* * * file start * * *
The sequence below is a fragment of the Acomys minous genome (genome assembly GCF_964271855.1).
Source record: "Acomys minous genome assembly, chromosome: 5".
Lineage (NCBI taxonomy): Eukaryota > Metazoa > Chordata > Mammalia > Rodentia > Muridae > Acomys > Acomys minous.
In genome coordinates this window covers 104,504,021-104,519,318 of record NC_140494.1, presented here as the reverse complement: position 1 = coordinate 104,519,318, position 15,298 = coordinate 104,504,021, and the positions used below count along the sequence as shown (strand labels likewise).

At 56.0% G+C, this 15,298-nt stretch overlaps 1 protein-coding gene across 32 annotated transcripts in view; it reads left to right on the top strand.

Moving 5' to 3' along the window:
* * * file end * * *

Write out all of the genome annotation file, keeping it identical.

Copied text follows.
The sequence below is a fragment of the Acomys minous genome (genome assembly GCF_964271855.1).
Source record: "Acomys minous genome assembly, chromosome: 5".
Lineage (NCBI taxonomy): Eukaryota > Metazoa > Chordata > Mammalia > Rodentia > Muridae > Acomys > Acomys minous.
In genome coordinates this window covers 104,504,021-104,519,318 of record NC_140494.1, presented here as the reverse complement: position 1 = coordinate 104,519,318, position 15,298 = coordinate 104,504,021, and the positions used below count along the sequence as shown (strand labels likewise).

At 56.0% G+C, this 15,298-nt stretch overlaps 1 protein-coding gene across 32 annotated transcripts in view; it reads left to right on the top strand.

Moving 5' to 3' along the window: